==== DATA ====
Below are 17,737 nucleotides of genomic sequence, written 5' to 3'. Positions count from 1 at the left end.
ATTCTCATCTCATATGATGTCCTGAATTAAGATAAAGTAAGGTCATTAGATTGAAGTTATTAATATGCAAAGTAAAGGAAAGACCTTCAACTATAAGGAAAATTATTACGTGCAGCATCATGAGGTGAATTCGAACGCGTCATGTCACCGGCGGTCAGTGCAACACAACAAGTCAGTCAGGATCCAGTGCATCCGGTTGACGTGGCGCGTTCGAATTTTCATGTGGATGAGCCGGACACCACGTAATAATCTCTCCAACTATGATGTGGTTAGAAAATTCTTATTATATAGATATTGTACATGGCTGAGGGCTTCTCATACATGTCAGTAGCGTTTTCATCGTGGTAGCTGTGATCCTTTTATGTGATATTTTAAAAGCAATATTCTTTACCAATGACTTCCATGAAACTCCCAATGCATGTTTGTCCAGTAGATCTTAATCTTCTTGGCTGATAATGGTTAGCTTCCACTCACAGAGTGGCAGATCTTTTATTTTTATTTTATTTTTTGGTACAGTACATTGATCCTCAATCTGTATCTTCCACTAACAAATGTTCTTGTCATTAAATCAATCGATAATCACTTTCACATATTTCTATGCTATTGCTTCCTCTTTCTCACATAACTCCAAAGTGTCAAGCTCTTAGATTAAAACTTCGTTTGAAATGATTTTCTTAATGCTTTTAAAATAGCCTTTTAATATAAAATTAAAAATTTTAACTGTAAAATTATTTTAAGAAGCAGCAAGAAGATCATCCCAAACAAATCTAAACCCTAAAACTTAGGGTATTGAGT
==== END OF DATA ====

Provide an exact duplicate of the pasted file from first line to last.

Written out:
Below are 17,737 nucleotides of genomic sequence, written 5' to 3'. Positions count from 1 at the left end.
ATTCTCATCTCATATGATGTCCTGAATTAAGATAAAGTAAGGTCATTAGATTGAAGTTATTAATATGCAAAGTAAAGGAAAGACCTTCAACTATAAGGAAAATTATTACGTGCAGCATCATGAGGTGAATTCGAACGCGTCATGTCACCGGCGGTCAGTGCAACACAACAAGTCAGTCAGGATCCAGTGCATCCGGTTGACGTGGCGCGTTCGAATTTTCATGTGGATGAGCCGGACACCACGTAATAATCTCTCCAACTATGATGTGGTTAGAAAATTCTTATTATATAGATATTGTACATGGCTGAGGGCTTCTCATACATGTCAGTAGCGTTTTCATCGTGGTAGCTGTGATCCTTTTATGTGATATTTTAAAAGCAATATTCTTTACCAATGACTTCCATGAAACTCCCAATGCATGTTTGTCCAGTAGATCTTAATCTTCTTGGCTGATAATGGTTAGCTTCCACTCACAGAGTGGCAGATCTTTTATTTTTATTTTATTTTTTGGTACAGTACATTGATCCTCAATCTGTATCTTCCACTAACAAATGTTCTTGTCATTAAATCAATCGATAATCACTTTCACATATTTCTATGCTATTGCTTCCTCTTTCTCACATAACTCCAAAGTGTCAAGCTCTTAGATTAAAACTTCGTTTGAAATGATTTTCTTAATGCTTTTAAAATAGCCTTTTAATATAAAATTAAAAATTTTAACTGTAAAATTATTTTAAGAAGCAGCAAGAAGATCATCCCAAACAAATCTAAACCCTAAAACTTAGGGTATTGAGT